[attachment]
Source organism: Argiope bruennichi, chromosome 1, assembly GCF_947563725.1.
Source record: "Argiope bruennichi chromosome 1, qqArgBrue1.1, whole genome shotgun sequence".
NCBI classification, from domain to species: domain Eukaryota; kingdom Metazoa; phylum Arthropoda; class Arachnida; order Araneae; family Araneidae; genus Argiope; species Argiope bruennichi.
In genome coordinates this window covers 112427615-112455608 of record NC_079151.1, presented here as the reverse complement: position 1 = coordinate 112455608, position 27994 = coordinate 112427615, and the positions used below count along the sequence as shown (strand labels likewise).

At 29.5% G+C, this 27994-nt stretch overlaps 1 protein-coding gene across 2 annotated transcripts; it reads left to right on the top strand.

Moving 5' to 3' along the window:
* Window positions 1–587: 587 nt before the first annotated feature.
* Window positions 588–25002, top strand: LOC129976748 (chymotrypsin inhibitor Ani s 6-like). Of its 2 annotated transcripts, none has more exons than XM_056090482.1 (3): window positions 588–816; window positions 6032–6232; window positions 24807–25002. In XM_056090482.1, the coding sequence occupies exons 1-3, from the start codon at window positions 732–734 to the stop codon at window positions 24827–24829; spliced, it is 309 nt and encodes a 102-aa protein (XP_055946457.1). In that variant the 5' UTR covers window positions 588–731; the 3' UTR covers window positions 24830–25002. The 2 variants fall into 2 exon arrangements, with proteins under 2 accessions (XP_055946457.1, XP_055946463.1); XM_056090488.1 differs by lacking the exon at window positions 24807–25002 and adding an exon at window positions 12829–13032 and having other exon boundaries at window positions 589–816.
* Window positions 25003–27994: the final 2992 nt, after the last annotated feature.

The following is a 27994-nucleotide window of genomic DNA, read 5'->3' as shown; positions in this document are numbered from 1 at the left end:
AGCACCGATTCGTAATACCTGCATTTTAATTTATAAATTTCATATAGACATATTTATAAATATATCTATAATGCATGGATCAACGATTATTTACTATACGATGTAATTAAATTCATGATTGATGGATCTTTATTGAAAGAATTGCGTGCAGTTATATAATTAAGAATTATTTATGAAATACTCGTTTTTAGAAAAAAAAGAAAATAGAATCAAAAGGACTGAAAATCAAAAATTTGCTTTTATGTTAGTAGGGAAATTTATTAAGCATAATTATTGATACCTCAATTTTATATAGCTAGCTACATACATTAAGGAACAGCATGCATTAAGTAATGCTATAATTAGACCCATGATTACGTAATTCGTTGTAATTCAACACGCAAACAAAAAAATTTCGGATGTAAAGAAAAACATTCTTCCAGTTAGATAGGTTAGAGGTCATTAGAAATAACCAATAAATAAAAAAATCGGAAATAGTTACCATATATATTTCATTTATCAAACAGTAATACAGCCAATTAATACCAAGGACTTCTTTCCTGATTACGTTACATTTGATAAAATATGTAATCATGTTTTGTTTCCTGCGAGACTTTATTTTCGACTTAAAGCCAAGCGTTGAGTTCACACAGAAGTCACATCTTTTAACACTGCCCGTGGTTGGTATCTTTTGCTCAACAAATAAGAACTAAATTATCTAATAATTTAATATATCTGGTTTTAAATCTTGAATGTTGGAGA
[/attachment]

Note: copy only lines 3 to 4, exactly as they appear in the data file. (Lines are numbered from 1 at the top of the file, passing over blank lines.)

NCBI classification, from domain to species: domain Eukaryota; kingdom Metazoa; phylum Arthropoda; class Arachnida; order Araneae; family Araneidae; genus Argiope; species Argiope bruennichi.
In genome coordinates this window covers 112427615-112455608 of record NC_079151.1, presented here as the reverse complement: position 1 = coordinate 112455608, position 27994 = coordinate 112427615, and the positions used below count along the sequence as shown (strand labels likewise).